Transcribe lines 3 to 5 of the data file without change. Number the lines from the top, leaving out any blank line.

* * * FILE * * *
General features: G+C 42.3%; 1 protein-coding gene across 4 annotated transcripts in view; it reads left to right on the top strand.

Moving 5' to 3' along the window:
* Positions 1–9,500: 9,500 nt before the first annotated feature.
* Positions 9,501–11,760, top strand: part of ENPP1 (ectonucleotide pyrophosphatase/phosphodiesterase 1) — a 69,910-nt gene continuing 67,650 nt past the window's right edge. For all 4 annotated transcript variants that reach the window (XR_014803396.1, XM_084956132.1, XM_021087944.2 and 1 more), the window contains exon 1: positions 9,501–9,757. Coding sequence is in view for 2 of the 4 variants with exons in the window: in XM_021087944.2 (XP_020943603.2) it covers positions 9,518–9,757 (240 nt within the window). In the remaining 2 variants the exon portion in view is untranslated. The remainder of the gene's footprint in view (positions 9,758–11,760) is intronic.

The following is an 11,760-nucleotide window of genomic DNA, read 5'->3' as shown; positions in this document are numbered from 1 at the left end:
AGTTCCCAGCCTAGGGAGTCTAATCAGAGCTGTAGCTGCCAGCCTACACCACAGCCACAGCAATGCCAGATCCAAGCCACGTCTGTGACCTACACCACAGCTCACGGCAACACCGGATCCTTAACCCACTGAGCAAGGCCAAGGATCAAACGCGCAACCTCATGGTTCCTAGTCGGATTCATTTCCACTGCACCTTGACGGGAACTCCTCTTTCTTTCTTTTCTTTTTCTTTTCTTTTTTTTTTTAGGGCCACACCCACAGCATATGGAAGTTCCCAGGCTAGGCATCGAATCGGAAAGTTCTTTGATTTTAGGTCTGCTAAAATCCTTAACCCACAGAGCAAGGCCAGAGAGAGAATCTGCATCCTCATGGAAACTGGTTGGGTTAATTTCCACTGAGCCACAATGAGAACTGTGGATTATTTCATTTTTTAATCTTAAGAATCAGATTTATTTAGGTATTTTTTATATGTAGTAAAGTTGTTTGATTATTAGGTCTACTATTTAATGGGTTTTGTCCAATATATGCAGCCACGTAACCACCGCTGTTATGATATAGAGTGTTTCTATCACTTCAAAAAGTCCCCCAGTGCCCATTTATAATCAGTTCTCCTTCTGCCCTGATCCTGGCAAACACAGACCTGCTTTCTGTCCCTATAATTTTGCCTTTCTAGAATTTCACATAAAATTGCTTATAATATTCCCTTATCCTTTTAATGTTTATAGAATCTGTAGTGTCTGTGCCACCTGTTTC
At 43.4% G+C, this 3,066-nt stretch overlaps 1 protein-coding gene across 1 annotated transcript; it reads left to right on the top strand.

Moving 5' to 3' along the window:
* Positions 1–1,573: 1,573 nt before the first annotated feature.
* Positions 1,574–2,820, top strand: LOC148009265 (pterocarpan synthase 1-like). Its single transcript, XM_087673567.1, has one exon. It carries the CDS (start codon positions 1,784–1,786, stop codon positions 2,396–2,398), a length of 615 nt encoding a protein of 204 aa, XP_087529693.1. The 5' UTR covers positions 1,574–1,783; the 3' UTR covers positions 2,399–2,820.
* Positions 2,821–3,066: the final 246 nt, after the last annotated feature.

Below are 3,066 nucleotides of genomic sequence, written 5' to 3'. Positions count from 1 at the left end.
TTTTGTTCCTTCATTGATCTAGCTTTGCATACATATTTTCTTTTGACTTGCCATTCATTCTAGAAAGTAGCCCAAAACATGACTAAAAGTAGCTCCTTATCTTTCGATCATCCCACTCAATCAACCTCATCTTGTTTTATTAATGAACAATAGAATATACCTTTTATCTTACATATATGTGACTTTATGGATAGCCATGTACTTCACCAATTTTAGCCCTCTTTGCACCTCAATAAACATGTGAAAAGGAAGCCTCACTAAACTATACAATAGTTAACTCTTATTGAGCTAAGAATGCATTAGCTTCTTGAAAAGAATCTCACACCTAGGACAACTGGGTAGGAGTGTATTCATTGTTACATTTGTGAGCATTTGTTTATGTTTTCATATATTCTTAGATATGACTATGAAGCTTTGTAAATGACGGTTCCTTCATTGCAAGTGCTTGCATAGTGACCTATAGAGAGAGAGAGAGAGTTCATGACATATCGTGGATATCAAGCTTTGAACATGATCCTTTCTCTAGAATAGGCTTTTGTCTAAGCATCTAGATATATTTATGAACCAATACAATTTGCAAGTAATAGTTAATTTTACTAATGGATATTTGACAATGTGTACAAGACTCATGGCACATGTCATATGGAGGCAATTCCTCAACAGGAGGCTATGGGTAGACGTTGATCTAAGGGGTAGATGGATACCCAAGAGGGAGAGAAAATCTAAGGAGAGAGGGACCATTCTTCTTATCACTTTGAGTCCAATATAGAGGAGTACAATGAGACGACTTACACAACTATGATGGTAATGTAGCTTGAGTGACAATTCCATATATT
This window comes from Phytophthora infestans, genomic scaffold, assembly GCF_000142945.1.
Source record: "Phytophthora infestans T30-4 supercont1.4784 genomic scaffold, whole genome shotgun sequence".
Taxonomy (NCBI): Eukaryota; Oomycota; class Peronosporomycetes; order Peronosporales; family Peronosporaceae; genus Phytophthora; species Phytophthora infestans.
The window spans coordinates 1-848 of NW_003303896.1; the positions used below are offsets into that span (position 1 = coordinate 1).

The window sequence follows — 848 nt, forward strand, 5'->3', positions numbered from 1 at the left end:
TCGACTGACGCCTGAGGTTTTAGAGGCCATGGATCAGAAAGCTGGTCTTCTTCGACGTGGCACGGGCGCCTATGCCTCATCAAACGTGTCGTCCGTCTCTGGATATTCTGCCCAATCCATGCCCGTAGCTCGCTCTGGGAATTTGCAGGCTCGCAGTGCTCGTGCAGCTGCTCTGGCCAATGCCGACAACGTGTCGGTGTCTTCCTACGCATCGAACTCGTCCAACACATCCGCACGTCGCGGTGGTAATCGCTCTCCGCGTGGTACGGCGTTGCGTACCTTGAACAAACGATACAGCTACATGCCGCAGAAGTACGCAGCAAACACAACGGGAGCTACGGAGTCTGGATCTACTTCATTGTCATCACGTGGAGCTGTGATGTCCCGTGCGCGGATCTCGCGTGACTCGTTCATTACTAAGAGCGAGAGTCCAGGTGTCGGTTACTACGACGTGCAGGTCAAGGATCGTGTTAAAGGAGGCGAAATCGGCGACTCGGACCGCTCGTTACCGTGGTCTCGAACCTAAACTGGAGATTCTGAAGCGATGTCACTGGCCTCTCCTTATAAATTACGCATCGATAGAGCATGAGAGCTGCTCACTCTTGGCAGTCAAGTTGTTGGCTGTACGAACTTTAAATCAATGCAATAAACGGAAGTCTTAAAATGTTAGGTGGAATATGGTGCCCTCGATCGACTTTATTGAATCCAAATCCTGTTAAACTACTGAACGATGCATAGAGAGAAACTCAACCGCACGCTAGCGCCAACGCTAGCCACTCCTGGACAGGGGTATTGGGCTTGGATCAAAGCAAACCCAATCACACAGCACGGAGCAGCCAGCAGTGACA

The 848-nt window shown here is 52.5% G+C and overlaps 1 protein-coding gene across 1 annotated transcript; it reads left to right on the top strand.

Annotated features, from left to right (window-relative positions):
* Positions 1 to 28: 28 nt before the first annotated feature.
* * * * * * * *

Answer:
* Positions 1–9,500: 9,500 nt before the first annotated feature.
* Positions 9,501–11,760, top strand: part of ENPP1 (ectonucleotide pyrophosphatase/phosphodiesterase 1) — a 69,910-nt gene continuing 67,650 nt past the window's right edge. For all 4 annotated transcript variants that reach the window (XR_014803396.1, XM_084956132.1, XM_021087944.2 and 1 more), the window contains exon 1: positions 9,501–9,757. Coding sequence is in view for 2 of the 4 variants with exons in the window: in XM_021087944.2 (XP_020943603.2) it covers positions 9,518–9,757 (240 nt within the window). In the remaining 2 variants the exon portion in view is untranslated. The remainder of the gene's footprint in view (positions 9,758–11,760) is intronic.

The following is an 11,760-nucleotide window of genomic DNA, read 5'->3' as shown; positions in this document are numbered from 1 at the left end: